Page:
Louisiana’s Republican governor, Bobby Jindal, wants to expand your access to birth control. You heard right. But women activists and advocates aren’t buying the pitch, claiming it is shortsighted and intended solely for Jindal’s own political gain.
Jindal hopped on board with the American College of Obstetricians and Gynecologists’ recommendation that oral contraceptives be readily available over the counter, he penned in a Wall Street Journal op-ed today. His reasoning? The meds are safe, and buying them without a prescription keeps costs down. Oh, and sparring about it in Washington is a waste of time.
“We have been stupid to let the Democrats demagogue the contraceptives issue and pretend, during debates about health-care insurance, that Republicans are somehow against birth control,” he said. “It’s a disingenuous political argument they make.”
There are those who swooned at his news. “Finally! A GOP elected unapologetically pro-birth control. THANK YOU,” said GOP commentator, Margaret Hoover on Twitter. Jindal’s piece “recognizes that popular opinion in support of easier access to birth control spans across the political spectrum,” praised ThinkProgress. Many opined that Jindal’s openness seemed a welcome contrast to the Republicans and a Romney ticket women rejected in large part because they took aim at health-care access.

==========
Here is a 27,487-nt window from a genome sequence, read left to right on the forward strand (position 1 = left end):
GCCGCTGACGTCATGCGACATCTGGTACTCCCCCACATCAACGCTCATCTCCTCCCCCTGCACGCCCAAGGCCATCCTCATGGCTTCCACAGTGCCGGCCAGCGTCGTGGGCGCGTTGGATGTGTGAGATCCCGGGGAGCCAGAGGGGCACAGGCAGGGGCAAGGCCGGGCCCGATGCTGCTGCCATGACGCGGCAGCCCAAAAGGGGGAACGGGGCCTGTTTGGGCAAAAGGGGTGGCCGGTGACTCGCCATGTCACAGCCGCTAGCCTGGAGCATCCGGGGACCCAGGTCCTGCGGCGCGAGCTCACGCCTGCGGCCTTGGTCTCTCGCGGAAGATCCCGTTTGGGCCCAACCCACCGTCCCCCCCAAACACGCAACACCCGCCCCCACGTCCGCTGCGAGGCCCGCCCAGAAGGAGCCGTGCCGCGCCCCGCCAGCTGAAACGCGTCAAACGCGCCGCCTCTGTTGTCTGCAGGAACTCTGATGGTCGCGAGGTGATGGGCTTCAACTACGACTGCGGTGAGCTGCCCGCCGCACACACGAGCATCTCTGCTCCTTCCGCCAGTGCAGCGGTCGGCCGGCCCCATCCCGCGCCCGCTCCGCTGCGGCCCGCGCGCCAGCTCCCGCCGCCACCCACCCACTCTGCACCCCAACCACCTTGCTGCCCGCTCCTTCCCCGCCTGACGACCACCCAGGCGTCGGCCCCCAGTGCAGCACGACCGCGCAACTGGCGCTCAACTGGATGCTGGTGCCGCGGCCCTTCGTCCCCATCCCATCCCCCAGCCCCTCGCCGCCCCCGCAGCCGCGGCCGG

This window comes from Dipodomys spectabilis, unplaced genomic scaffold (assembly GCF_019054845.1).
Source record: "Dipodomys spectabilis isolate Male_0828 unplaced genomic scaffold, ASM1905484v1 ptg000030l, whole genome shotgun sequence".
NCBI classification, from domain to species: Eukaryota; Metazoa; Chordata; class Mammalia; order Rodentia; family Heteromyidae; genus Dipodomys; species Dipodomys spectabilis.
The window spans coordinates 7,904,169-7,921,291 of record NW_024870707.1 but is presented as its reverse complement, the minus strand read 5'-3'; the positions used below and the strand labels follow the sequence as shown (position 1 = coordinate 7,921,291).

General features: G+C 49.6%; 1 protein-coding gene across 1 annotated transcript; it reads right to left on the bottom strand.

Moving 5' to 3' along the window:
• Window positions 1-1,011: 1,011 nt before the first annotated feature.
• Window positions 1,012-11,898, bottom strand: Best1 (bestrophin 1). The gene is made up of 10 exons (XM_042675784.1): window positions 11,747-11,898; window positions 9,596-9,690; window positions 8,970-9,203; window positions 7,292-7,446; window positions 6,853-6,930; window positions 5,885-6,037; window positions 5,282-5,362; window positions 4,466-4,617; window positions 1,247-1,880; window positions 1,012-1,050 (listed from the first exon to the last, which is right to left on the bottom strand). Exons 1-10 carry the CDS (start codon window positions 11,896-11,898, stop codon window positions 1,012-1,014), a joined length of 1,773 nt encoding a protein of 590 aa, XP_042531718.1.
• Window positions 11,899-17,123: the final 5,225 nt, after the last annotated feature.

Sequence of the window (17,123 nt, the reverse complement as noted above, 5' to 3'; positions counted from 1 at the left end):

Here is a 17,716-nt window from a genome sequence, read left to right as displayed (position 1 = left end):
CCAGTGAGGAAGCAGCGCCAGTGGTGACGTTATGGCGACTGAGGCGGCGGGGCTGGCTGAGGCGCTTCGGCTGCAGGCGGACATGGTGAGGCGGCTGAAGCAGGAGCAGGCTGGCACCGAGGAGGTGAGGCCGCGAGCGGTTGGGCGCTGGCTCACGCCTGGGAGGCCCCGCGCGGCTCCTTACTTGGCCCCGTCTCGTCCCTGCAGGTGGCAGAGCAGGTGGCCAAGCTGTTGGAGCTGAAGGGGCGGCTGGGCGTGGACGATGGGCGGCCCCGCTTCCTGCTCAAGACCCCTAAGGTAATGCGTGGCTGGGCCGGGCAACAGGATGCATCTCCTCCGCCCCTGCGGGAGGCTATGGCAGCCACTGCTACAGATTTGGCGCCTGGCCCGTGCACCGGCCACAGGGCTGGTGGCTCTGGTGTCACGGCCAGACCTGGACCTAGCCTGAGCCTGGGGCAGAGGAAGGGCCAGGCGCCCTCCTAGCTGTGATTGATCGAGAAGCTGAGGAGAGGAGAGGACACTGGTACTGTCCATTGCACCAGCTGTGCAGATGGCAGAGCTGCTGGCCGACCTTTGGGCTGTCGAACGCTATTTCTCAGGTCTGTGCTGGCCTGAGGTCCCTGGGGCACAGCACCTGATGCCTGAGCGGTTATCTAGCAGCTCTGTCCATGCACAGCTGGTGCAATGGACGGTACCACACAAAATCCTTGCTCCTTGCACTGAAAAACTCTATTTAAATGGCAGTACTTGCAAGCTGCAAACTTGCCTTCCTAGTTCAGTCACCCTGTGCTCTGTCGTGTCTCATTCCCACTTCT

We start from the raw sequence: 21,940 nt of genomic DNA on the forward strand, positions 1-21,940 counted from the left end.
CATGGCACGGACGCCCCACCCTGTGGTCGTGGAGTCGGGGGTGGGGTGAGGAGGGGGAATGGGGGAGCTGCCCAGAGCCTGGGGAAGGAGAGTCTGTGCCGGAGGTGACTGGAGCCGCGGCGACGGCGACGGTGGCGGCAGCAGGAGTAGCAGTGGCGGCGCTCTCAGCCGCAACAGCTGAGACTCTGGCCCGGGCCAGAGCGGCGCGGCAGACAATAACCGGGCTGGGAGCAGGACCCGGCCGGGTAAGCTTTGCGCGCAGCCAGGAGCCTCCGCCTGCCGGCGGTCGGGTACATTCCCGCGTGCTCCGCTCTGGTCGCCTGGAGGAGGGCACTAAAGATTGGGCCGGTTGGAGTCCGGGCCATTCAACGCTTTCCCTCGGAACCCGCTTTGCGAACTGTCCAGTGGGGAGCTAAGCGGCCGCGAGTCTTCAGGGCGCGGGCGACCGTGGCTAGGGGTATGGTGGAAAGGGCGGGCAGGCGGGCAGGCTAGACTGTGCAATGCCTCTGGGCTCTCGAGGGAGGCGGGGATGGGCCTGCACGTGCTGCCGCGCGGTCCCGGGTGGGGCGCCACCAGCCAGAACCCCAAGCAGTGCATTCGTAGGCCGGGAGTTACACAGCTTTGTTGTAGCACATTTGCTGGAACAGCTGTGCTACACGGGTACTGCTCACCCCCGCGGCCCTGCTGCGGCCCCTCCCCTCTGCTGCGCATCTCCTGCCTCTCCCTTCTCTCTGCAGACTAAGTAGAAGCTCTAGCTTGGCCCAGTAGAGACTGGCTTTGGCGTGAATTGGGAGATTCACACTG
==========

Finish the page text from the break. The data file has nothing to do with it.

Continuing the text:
Republicans fought insurance coverage of birth control during the Obamacare debates, and lobbied for coverage exemptions for religious organizations when it became clear that in fact companies would be required to subsidize family planning. Many in both parties suspect Jindal is nakedly making a play for the role of GOP reformer and palatable-to-the-middle frontrunner in 2016.
But women and advocates say his tacit birth-control pill endorsement isn’t fooling them. They reject Jindal’s message outright and attest that it raises more questions than it answers.